1. Run/Power Walk/Gym - This means exercising with a purpose for the time allotted. This is an aerobic exercise so if you are running or walking make sure you are building and maintaining a pace that gets your heart rate and respiration elevated. Keep it going during your entire workout.

 

2. Incline Walk - Walk uphill! It is as simple as that. 50% of your hike and 75% of your energy will be spent walking uphill. Much of it is very steep. For this exercise, stair climbers in the gym or stairs in a local building, stadium work really well. 

 

3. Get your mind right! If you are not used to hiking DOWN hill first, then back up, try it. It has a different feel than loops or out and back activities. Have someone drop you off 3 or 4 kilometers downhill from your house with only your regular gear, water, a snack and your phone. Now walk home. Build this up until you are doing several a week until you can comfortably do 12 to 14k.

 

4. Hike (Sundays and Midweek) - Get out in nature and hike. The goal is for you to develop the dexterity, balance, and stamina for walking on uneven, rocky and inconsistent surfaces and pitches that make up a forest or mountain trail.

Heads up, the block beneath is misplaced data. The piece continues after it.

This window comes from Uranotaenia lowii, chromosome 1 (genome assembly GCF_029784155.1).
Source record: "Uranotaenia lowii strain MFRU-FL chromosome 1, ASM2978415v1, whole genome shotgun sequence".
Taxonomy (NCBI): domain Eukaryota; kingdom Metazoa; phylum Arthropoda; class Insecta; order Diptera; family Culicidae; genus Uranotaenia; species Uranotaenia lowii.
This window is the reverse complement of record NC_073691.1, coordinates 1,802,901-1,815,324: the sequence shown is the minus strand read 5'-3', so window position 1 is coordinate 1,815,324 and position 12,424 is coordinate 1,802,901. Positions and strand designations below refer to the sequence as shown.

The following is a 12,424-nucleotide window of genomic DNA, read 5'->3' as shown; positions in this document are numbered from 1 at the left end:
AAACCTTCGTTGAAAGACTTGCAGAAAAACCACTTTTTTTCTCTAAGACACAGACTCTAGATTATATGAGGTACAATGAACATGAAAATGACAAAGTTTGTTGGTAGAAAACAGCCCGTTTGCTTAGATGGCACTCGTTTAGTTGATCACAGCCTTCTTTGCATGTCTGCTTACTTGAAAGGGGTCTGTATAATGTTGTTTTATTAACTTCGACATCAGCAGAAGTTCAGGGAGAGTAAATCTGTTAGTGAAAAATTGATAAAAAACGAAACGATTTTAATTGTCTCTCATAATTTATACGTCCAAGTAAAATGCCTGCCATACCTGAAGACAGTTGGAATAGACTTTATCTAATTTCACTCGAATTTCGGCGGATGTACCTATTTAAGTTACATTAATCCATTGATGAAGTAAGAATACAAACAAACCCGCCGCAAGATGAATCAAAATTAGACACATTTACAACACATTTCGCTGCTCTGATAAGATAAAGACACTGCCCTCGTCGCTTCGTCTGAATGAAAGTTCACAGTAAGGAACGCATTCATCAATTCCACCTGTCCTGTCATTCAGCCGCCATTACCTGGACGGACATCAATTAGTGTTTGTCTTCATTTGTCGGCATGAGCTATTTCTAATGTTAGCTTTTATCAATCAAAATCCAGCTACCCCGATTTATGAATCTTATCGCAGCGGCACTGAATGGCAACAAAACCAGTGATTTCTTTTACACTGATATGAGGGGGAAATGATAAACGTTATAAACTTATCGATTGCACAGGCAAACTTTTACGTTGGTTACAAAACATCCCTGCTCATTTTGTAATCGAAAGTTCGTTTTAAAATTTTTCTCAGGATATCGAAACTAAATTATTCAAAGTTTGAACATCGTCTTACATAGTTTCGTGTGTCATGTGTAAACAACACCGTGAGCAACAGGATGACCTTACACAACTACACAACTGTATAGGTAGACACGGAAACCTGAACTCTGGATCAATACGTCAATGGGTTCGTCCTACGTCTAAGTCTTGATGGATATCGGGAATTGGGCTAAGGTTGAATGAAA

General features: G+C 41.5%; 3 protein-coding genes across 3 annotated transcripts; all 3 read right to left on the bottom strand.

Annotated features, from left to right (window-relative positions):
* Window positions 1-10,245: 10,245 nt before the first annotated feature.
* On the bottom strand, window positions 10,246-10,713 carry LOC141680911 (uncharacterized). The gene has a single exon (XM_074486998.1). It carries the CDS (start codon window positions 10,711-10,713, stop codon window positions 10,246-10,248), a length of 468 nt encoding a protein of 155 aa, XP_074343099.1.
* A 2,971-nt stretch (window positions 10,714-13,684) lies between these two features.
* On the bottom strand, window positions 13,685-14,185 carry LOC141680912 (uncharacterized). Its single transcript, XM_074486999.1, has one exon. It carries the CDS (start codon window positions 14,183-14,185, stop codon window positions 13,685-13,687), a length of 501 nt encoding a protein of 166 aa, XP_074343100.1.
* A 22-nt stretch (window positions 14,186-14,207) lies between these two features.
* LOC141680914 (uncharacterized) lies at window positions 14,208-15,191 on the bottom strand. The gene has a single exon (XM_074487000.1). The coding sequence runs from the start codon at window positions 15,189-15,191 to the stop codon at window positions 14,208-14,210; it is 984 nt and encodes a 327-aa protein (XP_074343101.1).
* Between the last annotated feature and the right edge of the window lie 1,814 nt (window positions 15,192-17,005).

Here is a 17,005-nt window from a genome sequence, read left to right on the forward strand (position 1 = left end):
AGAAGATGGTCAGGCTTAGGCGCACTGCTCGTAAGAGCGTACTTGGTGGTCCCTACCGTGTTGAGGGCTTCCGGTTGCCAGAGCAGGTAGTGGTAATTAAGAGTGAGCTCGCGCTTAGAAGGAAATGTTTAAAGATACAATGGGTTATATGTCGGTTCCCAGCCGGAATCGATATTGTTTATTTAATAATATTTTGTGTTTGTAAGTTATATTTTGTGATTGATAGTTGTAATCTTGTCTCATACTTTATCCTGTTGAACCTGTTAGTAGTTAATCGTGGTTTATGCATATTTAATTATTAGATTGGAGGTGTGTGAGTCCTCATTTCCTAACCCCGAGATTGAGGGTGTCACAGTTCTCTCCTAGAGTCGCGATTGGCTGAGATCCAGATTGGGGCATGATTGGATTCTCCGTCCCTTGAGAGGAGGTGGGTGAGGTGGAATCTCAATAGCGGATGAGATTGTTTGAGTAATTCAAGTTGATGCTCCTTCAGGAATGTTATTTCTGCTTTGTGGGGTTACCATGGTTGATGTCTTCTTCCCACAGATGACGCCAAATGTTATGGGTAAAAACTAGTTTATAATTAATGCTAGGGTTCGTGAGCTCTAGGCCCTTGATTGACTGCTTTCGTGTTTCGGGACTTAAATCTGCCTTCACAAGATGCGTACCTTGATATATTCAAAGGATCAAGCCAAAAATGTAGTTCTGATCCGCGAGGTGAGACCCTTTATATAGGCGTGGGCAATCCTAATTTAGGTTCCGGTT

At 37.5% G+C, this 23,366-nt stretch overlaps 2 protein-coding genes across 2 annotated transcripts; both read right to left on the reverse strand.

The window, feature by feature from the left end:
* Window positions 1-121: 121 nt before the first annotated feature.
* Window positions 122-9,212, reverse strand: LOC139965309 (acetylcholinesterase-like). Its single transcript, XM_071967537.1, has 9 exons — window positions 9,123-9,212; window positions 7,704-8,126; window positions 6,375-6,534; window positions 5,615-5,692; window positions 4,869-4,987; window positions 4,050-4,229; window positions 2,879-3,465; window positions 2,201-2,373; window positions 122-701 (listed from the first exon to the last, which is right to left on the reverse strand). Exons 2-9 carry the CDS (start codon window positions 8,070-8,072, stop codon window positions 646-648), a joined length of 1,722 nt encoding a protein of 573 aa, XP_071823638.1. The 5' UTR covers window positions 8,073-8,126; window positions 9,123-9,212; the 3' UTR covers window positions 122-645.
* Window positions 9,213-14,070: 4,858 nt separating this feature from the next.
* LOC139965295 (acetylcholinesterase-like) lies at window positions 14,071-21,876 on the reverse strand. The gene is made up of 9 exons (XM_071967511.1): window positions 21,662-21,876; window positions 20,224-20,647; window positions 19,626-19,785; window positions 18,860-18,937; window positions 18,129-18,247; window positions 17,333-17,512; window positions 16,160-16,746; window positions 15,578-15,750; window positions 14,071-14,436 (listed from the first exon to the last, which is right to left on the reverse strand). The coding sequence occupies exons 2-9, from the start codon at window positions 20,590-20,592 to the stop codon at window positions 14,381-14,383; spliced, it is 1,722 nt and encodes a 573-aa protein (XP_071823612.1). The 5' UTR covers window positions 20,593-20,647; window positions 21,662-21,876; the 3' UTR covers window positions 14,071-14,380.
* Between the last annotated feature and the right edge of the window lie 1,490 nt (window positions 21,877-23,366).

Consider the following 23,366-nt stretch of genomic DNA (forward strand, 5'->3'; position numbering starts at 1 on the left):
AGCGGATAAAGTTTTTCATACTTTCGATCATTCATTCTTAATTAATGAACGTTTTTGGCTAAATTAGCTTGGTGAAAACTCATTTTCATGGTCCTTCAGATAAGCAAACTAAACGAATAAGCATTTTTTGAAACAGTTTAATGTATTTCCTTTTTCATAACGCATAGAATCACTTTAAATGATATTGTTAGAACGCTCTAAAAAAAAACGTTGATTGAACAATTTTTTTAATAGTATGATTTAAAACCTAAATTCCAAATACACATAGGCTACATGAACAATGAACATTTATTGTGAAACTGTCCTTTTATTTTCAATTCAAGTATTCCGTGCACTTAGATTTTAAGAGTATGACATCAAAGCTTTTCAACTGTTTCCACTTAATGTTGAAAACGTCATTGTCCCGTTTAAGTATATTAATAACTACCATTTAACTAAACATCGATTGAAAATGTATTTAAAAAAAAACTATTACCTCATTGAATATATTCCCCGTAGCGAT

5. Hike (Saturdays) - This hike should be something you set up that will challenge your strength, endurance, agility, and motivation. It is meant to be a harder hike than the Sunday or midweek hikes and is designed to help you develop your sense of commitment to a longer hike. Remember, hiking down is optional. Hiking back up is mandatory. Approach these training hikes with that mindset.

 

6. Keep Your Walk Consistent - Walk (Week 10) - Just do a purposeful walk anywhere you can for 30 minutes each day. Home, work, airport - anywhere that is convenient. The key is to keep your consistency streak going!

 

As a general reminder, while you prepare yourself mentally and physically for the hike, keep in mind that unless you live in an area where the elevation is 7000' and in a dry desert, you can't fully duplicate the environment that you will experience in Grand Canyon. As we stated before, while you can never really know how the environment will affect you until you arrive at the Canyon, you can increase your ability to cope with the added physical stress by increasing your endurance and lung capacity as you train. 

 

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"When you are moving your feet, look down!
When you are looking up, stand still!" 
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START WALKING RIGHT NOW! 

That's Right. Put down your mouse, plug in your earbuds or grab a friend and go for a WALK! 

 

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Nolan Burman, Walking Connection - iConquer Lead Guide & Plateau Point Team

iConquer Adventures

6635 W Happy Valley Road

Suite A104-410

Glendale, AZ 85310   USA

Call

USA & Canada  -  800.295.WALK

International  -  +1 623.561.0846

 

© 2019 iConquer Adventures